The sister of British Prime Minister Boris Johnson has condemned his rhetoric as “tasteless” and “reprehensible” as he faced a storm about his language in the UK Parliament.
Rachel Johnson said she did not recognize the version of her brother that spoke in the House of Commons on Wednesday evening.
Boris Johnson faced sharp criticism for his language as he addressed Members of Parliament on Wednesday, their first day back after his controversial suspension was ruled illegal by the Supreme Court.
Johnson repeatedly denounced legislation that would force him to delay Brexit if he can’t agree a deal with the EU, calling it a “surrender bill.” And he dismissed as “humbug” the concerns of an MP who asked him to moderate his language given the politically motivated murder three years ago of a Labour lawmaker, Jo Cox.
The Prime Minister provoked particular anger when he urged lawmakers to honor Cox’s memory by backing the government on Brexit. (Cox was a supporter of staying in the European Union.)
“My brother is using words like ‘surrender’ and ‘capitulation’ as if the people standing in the way of the blessed will of the people, as defined by the 17.4 million votes in 2016, should be hung, drawn, quartered, tarred, and feathered,” Rachel Johnson told Sky News. “I think that is highly reprehensible.”
“I think it was particularly tasteless for those who are grieving a mother, MP and friend to say the best way to honor her memory is to deliver the thing she and her family campaigned against – Brexit,” she added.
Rachel Johnson has been a critic of Brexit, and stood as a candidate for the pro-EU rebel bloc The Independent Group for Change at this year’s European elections. She is not the first member of the Prime Minister’s family to voice dissent – their brother, Jo, resigned from the government earlier this month, citing family divisions.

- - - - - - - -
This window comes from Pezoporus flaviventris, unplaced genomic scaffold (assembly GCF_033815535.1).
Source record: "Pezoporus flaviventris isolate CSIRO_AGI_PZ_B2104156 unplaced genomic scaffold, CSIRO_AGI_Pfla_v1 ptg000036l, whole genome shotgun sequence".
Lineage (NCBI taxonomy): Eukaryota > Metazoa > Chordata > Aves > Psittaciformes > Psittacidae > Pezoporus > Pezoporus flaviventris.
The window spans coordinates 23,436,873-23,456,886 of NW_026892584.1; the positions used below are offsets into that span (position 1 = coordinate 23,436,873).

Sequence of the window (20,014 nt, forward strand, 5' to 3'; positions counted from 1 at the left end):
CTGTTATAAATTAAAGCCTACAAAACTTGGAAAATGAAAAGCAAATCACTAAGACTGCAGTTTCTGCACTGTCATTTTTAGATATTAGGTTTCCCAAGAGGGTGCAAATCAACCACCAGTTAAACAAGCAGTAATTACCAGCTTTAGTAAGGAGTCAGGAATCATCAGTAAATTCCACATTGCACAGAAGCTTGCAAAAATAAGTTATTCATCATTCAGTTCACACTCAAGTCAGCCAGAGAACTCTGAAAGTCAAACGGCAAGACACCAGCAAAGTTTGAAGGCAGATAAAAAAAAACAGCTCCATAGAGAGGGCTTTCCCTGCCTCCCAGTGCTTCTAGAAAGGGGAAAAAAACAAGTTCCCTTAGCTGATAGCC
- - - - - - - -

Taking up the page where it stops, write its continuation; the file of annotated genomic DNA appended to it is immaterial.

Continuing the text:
Later on Thursday, the opposition Labour MP Jess Phillips said a man had been arrested after calling her a “fascist” and trying to “kick the door” of her constituency office.
Phillips has spoken frequently about abuse she has suffered as an MP, and criticized Johnson about his rhetoric in Parliament earlier Thursday. “We all get abuse, and I’ve had a death threat this week that literally quoted the Prime Minister and used the Prime Minister’s name and words in a death threat that was delivered to my staff,” she told lawmakers.
Opening parliamentary proceedings on Thursday, Speaker John Bercow denounced the previous evening’s scenes as “toxic” and pleaded for a calmer atmosphere.
“I think there is a widespread sense across the House and beyond that yesterday, the House did itself no credit,” he said. “There was an atmosphere in the chamber worse than any I’ve known in my 22 years in the House. On both sides, passions were inflamed, angry words were uttered. The culture was toxic,” he added.